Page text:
Through initiatives such as the GWCT’s Partridge Count, farmers are starting to measure their own environmental impact, says Tim Field

The GWCT Partridge Count, the Great British Bee Count and the Big Farmland Bird Count are all examples of citizen science at its best. Enthuse participants and get big-data that ecologists can pick apart and use, says Tim Field.

For more on farming, read the life of a stockman in winter as a dark and dormant time can be made much happier with modern technologies.


We have all heard it: an elder reflecting fondly on days gone by, when skylark were abundant, murmuration of starling blackened the sky, wild grey partridges provided plentiful sport… and then the sorrow of how it vanished over the past century. As time moves on I like to think the dialogue is changing. Reflection on the good old days is replaced with positive stories of our road to recovery. We speak of species conservation, habitat management and biodiversity restoration. This narrative is richest when articulated by farming folk but the credibility comes from quantified data and the ecological intricacies, an essential requirement if public money is to reward success in wildlife-friendly, sustainable farming.

My earliest encounter with this shift in attitude was on a cousin’s farm in Fife. While still farming commercially, Patrick Bowden-Smith has been committed since the 1980s to reinstating hedgerows, wetlands, ponds, cover crops and woodlands. He became the master of the grant application, passionately restoring significant tracts of wounded countryside and then sharing the trials and tribulations with many groups of visitors.

Meanwhile, nearby was birder extraordinaire Les Hatton, warden of the Eden Estuary. When he wasn’t darting across the East Neuk ringing and monitoring birds, Hatton kept a watchful eye on my university friends and me in our heyday of pre-tutorial wildfowling flights. I joined the bird-ringing crew on a few early mornings to help set out the nets in the darkness. There was always the wonderful anticipation before the sunrise ambush, excitedly followed by tagging, weighing and measuring of vital statistics, before releasing the birds to be caught, possibly, another day. These highly technical and carefully licensed bird ringers provide valuable data with which to evaluate conservation initiatives, some of which emerge as our Environmental Stewardship scheme options. It wasn’t long before Hatton, my thesis supervisor Professor Patterson and I were all catching, bagging and tagging all manner of creatures on Bowden-Smith’s farm, sharing our critique on his conservation successes or otherwise.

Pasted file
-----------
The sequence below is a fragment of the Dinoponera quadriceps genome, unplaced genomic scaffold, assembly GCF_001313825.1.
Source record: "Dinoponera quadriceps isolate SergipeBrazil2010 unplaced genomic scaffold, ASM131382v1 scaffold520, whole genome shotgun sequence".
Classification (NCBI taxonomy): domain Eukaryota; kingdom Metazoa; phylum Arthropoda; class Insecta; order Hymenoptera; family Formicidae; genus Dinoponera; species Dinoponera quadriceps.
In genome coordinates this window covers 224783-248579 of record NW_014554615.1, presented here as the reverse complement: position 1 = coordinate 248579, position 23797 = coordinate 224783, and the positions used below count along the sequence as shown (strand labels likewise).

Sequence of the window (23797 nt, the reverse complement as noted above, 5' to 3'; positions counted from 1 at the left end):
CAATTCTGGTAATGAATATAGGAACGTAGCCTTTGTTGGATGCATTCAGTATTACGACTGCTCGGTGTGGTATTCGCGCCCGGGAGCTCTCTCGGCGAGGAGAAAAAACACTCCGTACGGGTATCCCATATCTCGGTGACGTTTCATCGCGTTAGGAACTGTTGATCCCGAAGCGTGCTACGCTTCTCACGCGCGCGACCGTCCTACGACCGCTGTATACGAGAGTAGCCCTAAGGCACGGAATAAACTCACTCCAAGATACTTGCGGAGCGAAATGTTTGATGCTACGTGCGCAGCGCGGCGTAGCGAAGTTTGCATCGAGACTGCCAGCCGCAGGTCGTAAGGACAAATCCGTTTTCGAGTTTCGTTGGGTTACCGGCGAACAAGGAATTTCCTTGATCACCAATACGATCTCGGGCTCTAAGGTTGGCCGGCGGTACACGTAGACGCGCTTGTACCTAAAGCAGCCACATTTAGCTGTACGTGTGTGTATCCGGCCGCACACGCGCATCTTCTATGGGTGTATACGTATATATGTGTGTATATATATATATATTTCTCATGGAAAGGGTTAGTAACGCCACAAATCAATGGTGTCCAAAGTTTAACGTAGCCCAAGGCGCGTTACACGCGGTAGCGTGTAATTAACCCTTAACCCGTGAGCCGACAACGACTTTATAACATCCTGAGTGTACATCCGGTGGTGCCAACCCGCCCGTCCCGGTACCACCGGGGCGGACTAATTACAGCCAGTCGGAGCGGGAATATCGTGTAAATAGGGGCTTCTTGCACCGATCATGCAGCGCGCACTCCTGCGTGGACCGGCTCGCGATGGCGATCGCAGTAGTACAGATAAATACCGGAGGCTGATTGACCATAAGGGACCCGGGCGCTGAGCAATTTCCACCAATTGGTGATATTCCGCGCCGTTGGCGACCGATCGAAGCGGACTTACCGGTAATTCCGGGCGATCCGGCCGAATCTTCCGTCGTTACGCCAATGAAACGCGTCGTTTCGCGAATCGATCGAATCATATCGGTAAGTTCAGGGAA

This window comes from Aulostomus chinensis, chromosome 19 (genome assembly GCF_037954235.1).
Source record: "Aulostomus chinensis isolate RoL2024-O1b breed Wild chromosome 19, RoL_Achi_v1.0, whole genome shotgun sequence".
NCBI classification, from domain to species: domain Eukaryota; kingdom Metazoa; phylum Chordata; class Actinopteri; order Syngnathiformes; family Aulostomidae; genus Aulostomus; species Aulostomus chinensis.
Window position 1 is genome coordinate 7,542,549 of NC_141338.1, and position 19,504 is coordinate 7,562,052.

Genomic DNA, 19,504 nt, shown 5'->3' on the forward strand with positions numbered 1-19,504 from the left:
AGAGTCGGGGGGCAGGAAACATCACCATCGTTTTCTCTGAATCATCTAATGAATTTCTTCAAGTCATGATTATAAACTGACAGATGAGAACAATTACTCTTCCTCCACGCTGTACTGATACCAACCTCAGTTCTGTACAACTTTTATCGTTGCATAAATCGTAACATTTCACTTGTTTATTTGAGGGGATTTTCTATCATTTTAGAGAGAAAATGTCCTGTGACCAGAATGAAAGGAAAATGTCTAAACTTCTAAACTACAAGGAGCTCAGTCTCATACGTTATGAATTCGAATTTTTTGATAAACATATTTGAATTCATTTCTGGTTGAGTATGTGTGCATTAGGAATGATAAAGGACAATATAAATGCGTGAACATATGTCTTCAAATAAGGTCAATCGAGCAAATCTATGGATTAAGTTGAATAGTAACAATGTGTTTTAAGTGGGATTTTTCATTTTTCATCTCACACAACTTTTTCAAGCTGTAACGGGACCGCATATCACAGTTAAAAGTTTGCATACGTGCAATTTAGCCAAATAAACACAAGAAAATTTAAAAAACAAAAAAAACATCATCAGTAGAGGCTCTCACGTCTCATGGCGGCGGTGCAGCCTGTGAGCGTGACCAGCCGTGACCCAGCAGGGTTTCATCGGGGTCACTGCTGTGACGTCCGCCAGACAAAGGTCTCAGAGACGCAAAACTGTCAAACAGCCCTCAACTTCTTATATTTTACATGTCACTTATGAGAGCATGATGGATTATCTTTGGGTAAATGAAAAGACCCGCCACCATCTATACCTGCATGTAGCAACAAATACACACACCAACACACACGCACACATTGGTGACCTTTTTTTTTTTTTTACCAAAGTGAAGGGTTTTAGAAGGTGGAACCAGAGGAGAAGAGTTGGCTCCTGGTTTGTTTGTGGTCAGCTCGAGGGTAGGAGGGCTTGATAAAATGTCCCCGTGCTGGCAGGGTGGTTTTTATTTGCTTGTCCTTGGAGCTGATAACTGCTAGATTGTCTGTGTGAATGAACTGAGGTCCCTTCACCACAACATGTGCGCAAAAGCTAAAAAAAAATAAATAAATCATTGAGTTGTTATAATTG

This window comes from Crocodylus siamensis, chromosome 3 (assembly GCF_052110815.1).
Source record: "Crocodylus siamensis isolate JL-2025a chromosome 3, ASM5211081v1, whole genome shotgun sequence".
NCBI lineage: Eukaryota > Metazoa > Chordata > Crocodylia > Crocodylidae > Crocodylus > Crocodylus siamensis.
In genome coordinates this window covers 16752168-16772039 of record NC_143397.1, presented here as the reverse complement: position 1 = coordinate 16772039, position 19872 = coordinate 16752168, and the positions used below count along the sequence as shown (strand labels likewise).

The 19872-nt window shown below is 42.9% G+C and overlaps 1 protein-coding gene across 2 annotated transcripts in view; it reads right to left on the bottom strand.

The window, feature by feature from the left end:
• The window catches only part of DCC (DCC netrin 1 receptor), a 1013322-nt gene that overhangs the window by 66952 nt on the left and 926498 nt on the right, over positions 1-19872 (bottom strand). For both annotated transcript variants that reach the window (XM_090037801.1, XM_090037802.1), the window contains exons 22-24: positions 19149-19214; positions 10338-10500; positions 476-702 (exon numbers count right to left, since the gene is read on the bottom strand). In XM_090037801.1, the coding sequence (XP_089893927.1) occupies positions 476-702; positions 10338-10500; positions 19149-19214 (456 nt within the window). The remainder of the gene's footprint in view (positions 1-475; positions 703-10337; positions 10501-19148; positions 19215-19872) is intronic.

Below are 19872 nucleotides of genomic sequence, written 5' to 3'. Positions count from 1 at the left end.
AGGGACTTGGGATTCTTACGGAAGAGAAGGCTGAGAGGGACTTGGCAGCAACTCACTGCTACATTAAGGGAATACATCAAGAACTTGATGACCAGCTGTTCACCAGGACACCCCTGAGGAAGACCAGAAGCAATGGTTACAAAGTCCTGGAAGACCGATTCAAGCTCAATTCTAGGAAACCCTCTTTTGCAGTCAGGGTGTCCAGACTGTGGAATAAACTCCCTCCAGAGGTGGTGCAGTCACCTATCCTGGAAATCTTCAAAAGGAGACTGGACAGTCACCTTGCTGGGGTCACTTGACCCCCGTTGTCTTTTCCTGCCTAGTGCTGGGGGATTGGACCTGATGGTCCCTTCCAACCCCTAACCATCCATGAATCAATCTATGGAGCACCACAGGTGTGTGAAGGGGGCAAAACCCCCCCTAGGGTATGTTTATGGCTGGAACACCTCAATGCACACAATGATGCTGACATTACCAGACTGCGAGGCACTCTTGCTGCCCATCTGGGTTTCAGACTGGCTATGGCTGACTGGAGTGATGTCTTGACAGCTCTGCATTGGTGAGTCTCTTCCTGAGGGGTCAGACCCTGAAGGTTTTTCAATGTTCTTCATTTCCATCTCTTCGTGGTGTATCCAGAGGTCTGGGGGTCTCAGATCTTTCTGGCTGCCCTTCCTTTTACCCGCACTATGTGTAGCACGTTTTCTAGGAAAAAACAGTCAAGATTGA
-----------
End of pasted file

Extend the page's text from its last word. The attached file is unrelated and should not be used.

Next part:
These pioneering examples, where practical conservation is aligned with research effort, can then be drawn upon to support government policy. For instance, subsidies for organic farms are to some degree justified by an Oxford University meta-analysis of 94 studies across 184 farms that found organic systems support 50% more pollinator species than non-organic systems. But is this sufficient evidence to allocate precious financial reward? It is unrealistic to expect Natural England to assess the outcomes of every farm participating in an agri-environment scheme but other quarters have been whispering about the prospect of farms measuring and declaring their environmental impact if they wish to be eligible for subsidies. Why not?

Beyond biodiversity enhancement there are other assessment headings that would add value: carbon sequestration, water management, animal health, pollution prevention and so on… which all fall under the recently coined phrase “public money for public goods”. These complex and far-reaching subjects would demand straightforward yet robust assessment metrics, so to most the concept may feel aspirational. Actually, without necessarily knowing it, many farmers would already be half way there.

April arrives and the grey partridge enthusiasts among farmers have been out scouting for pairs to note down and submit for the GWCT Partridge Count Scheme; the most comprehensive census of our most troubled farmland bird. I must confess, after a few years of never recording a grey I gave up. But as spring growth emerges from Daylesford’s seasonally drained wetland, I reflect on the site of our annual Big Farmland Bird Count (another of the GWCT’s “citizen science” exercises).  We employ this method to record an asset otherwise unaccounted for, and disclose biodiversity as a complementary measure to traditional bottom-line figures.

These initiatives are citizen science at its best, enthusing participants and providing big-data that ecologists can pick apart and complement more targeted research. There’s a Great British Bee Count in June for the pollinator enthusiasts and other data collection schemes for aquatic life. Collated with existing assurance schemes and other readily available information – such as on-farm energy and water management, veterinary medication, other artificial inputs or a measure of soil organic matter – a suite of powerful data is assembled. While we applaud the innovation and enthusiasm of early adopters, and the knowledge and detailed data of expert ecologists, perhaps the Common Agricultural Policy can be replaced with a more engaging and collaborative scheme that gives participants the foundations to share a story of success.

Follow Tim and Agricology @agricology